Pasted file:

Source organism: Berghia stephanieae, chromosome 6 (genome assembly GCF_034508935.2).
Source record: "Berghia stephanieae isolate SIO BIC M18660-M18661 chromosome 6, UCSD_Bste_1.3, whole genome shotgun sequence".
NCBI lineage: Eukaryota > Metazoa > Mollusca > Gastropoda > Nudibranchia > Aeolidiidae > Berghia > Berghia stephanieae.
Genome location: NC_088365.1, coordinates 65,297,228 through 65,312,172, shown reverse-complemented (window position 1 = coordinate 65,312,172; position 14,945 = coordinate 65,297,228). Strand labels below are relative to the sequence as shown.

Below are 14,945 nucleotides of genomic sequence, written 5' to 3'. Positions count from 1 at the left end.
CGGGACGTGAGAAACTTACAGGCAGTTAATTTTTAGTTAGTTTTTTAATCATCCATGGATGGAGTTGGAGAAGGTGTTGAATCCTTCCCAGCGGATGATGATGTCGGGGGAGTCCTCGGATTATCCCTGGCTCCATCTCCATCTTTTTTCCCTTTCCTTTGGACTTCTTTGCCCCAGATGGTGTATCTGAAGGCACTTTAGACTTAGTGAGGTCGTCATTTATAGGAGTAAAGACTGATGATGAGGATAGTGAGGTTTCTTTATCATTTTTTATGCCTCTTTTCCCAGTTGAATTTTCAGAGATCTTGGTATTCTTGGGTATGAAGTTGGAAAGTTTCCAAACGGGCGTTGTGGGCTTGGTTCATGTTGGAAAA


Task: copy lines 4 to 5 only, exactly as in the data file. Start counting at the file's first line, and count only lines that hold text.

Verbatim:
Genome location: NC_088365.1, coordinates 65,297,228 through 65,312,172, shown reverse-complemented (window position 1 = coordinate 65,312,172; position 14,945 = coordinate 65,297,228). Strand labels below are relative to the sequence as shown.

Below are 14,945 nucleotides of genomic sequence, written 5' to 3'. Positions count from 1 at the left end.